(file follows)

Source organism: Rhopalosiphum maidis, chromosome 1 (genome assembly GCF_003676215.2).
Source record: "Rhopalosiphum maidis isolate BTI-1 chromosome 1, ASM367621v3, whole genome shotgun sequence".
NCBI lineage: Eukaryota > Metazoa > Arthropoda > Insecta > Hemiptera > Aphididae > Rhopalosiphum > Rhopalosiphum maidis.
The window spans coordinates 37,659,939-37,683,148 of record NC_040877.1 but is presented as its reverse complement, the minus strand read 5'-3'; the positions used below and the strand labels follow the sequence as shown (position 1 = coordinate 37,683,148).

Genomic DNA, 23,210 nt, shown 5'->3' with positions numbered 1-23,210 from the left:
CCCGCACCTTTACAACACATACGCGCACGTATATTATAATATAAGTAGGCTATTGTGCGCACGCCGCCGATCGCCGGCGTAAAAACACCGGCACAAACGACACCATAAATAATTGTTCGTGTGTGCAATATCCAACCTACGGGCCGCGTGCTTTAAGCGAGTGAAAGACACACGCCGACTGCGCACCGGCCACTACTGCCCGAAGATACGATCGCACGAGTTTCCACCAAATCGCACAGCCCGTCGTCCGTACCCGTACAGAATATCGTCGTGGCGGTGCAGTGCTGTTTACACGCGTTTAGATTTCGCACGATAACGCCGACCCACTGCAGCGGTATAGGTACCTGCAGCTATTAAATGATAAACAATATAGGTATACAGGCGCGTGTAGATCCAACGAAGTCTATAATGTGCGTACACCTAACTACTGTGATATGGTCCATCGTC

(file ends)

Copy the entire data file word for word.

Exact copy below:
Source organism: Rhopalosiphum maidis, chromosome 1 (genome assembly GCF_003676215.2).
Source record: "Rhopalosiphum maidis isolate BTI-1 chromosome 1, ASM367621v3, whole genome shotgun sequence".
NCBI lineage: Eukaryota > Metazoa > Arthropoda > Insecta > Hemiptera > Aphididae > Rhopalosiphum > Rhopalosiphum maidis.
The window spans coordinates 37,659,939-37,683,148 of record NC_040877.1 but is presented as its reverse complement, the minus strand read 5'-3'; the positions used below and the strand labels follow the sequence as shown (position 1 = coordinate 37,683,148).

Genomic DNA, 23,210 nt, shown 5'->3' with positions numbered 1-23,210 from the left:
CCCGCACCTTTACAACACATACGCGCACGTATATTATAATATAAGTAGGCTATTGTGCGCACGCCGCCGATCGCCGGCGTAAAAACACCGGCACAAACGACACCATAAATAATTGTTCGTGTGTGCAATATCCAACCTACGGGCCGCGTGCTTTAAGCGAGTGAAAGACACACGCCGACTGCGCACCGGCCACTACTGCCCGAAGATACGATCGCACGAGTTTCCACCAAATCGCACAGCCCGTCGTCCGTACCCGTACAGAATATCGTCGTGGCGGTGCAGTGCTGTTTACACGCGTTTAGATTTCGCACGATAACGCCGACCCACTGCAGCGGTATAGGTACCTGCAGCTATTAAATGATAAACAATATAGGTATACAGGCGCGTGTAGATCCAACGAAGTCTATAATGTGCGTACACCTAACTACTGTGATATGGTCCATCGTC